After the raids

Last week, the police and the public prosecutor's office raided the climate protection group "Last Generation". 170 officials examined 15 apartments and business premises in seven federal states, according to the Munich Public Prosecutor's Office and the Bavarian State Office of Criminal Investigation. The accusation is of forming or supporting a criminal organization.

Today, the »Last Generation« is calling for protest marches in Heilbronn, Leipzig, Mannheim and Berlin.

Even if one may come to the conclusion from a purely legal point of view that the "Last Generation" is a criminal organization, politicians such as CSU man Alexander Dobrindt, who like to refer to this interpretation, should not underestimate one thing: that non-lawyers may hear something else when they hear the term "criminal organization," namely "terrorist organization." And then think: Oh no, these are not criminals, these are people who basically want the right thing.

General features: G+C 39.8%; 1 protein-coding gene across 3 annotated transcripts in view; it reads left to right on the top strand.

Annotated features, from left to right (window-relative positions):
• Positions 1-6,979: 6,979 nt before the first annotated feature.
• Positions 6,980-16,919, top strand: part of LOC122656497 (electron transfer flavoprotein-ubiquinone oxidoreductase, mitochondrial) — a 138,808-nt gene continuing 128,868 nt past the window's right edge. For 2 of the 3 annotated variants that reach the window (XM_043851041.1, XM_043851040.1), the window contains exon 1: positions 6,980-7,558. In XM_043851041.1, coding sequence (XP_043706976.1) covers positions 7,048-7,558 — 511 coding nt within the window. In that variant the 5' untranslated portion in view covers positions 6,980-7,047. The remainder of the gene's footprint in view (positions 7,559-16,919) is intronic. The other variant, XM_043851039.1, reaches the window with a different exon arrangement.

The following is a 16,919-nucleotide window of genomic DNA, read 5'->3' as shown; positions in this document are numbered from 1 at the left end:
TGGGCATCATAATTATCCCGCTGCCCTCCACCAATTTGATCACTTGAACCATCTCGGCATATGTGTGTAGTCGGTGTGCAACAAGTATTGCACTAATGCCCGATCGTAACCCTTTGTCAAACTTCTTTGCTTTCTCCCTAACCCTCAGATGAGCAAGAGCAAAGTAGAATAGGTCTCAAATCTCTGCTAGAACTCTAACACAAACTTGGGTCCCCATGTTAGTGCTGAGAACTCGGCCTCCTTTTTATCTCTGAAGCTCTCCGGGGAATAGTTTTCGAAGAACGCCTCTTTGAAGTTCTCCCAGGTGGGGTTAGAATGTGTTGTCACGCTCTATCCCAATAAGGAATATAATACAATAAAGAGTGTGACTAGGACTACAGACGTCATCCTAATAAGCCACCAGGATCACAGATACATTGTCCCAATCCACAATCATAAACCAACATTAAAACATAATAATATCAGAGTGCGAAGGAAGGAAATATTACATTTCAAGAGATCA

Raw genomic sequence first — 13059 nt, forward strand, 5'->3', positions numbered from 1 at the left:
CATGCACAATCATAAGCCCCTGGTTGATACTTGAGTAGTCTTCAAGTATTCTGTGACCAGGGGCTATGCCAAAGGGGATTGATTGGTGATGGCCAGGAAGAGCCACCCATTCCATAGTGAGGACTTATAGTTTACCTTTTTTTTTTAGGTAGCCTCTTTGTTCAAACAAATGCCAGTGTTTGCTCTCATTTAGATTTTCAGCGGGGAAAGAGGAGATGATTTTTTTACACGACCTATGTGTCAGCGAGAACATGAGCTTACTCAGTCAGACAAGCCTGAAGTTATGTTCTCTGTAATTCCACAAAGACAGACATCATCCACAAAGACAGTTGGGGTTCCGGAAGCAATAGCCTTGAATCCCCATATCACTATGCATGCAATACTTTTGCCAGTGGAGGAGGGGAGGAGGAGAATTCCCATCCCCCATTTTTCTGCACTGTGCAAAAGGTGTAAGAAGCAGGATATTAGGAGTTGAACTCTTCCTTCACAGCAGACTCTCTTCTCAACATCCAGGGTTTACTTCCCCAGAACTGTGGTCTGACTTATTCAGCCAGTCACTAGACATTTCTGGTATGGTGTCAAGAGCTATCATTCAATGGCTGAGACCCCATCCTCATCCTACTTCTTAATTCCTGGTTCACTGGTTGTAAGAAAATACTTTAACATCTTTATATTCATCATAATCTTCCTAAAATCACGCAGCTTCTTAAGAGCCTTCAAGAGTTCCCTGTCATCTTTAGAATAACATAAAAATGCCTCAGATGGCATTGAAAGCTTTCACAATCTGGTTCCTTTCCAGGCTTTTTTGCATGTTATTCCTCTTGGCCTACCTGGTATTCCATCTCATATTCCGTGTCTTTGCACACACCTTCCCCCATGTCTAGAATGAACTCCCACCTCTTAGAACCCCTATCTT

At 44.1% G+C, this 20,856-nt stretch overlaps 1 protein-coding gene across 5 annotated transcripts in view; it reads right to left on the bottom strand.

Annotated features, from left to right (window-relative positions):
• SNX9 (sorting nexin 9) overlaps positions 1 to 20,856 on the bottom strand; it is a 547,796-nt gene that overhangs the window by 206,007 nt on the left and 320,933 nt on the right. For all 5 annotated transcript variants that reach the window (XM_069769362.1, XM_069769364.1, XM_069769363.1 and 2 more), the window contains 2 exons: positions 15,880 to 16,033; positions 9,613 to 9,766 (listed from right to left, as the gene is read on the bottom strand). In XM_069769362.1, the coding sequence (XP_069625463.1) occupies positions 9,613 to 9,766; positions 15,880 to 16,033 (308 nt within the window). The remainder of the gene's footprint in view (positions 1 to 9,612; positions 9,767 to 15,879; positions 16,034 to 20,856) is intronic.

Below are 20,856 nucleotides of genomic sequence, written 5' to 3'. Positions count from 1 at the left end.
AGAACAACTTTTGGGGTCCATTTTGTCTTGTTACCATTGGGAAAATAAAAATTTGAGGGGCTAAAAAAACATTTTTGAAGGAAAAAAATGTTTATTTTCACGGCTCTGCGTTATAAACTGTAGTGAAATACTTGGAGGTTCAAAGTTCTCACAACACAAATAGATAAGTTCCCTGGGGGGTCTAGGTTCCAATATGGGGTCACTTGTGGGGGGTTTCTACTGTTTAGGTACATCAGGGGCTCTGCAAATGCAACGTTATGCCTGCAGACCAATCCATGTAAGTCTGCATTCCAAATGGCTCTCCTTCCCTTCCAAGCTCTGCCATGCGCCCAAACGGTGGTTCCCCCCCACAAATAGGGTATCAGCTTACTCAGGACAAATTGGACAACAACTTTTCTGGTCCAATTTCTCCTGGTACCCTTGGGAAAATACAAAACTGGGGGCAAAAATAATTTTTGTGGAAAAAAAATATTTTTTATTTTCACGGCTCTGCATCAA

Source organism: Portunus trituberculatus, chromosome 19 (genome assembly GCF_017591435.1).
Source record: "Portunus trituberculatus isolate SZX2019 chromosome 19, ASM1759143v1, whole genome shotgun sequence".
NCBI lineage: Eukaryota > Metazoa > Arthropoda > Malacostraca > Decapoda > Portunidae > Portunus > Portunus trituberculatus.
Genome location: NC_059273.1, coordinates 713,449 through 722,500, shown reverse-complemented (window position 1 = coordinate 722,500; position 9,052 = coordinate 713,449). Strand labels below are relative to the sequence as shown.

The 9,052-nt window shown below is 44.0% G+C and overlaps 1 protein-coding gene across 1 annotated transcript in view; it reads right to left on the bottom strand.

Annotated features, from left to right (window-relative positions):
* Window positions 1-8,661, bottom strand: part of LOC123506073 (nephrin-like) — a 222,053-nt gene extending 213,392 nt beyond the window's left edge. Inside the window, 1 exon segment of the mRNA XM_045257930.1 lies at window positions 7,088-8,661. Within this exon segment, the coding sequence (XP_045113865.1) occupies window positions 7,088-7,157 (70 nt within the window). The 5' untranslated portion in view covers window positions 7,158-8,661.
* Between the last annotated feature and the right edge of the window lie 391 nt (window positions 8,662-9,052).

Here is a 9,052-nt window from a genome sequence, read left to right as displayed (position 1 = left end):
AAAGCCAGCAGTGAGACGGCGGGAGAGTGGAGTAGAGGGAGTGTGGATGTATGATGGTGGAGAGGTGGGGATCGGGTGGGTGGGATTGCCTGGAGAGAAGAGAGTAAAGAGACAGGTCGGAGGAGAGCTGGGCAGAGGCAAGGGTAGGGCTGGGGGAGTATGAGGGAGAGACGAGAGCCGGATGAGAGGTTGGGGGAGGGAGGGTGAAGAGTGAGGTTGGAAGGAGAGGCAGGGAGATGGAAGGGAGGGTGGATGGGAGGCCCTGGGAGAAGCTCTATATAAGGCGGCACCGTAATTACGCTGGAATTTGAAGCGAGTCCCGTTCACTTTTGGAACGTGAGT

In any case, it may be that people suddenly show solidarity with the "last generation" who would never have thought of it without these raids.

In any case, in an open letter to Chancellor Olaf Scholz (SPD), the group claims: "Countless people have registered for sit-in blockade training next week."

  • After house searches: SPD chairman Saskia Esken defends "Last Generation"

And the savings bank beckons forever